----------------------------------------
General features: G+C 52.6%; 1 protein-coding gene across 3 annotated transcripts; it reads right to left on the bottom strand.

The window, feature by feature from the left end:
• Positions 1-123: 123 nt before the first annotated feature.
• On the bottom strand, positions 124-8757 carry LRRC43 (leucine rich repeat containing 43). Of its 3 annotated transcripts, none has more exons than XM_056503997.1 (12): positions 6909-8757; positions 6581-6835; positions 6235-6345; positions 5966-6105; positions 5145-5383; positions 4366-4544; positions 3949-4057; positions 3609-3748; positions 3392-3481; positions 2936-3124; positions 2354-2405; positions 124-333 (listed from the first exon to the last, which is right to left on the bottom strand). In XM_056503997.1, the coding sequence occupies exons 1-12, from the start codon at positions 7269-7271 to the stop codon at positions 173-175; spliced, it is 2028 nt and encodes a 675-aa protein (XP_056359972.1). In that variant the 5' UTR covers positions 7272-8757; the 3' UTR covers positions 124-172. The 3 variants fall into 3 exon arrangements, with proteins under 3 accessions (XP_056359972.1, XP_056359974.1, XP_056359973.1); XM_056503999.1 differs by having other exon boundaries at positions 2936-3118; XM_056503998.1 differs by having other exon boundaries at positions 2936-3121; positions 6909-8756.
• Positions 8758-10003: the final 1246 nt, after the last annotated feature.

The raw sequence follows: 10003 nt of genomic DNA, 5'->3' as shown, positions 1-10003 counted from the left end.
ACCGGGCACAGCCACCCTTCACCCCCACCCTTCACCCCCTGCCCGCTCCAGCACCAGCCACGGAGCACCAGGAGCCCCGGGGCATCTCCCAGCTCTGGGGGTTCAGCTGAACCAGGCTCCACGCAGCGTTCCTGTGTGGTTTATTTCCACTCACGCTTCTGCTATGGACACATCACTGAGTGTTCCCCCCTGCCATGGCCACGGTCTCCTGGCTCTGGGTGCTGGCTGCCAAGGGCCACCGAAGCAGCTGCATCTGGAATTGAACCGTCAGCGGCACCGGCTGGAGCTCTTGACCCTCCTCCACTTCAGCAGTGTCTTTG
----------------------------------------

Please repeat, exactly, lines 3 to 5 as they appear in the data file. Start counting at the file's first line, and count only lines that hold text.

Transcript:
• Positions 1-123: 123 nt before the first annotated feature.
• On the bottom strand, positions 124-8757 carry LRRC43 (leucine rich repeat containing 43). Of its 3 annotated transcripts, none has more exons than XM_056503997.1 (12): positions 6909-8757; positions 6581-6835; positions 6235-6345; positions 5966-6105; positions 5145-5383; positions 4366-4544; positions 3949-4057; positions 3609-3748; positions 3392-3481; positions 2936-3124; positions 2354-2405; positions 124-333 (listed from the first exon to the last, which is right to left on the bottom strand). In XM_056503997.1, the coding sequence occupies exons 1-12, from the start codon at positions 7269-7271 to the stop codon at positions 173-175; spliced, it is 2028 nt and encodes a 675-aa protein (XP_056359972.1). In that variant the 5' UTR covers positions 7272-8757; the 3' UTR covers positions 124-172. The 3 variants fall into 3 exon arrangements, with proteins under 3 accessions (XP_056359972.1, XP_056359974.1, XP_056359973.1); XM_056503999.1 differs by having other exon boundaries at positions 2936-3118; XM_056503998.1 differs by having other exon boundaries at positions 2936-3121; positions 6909-8756.
• Positions 8758-10003: the final 1246 nt, after the last annotated feature.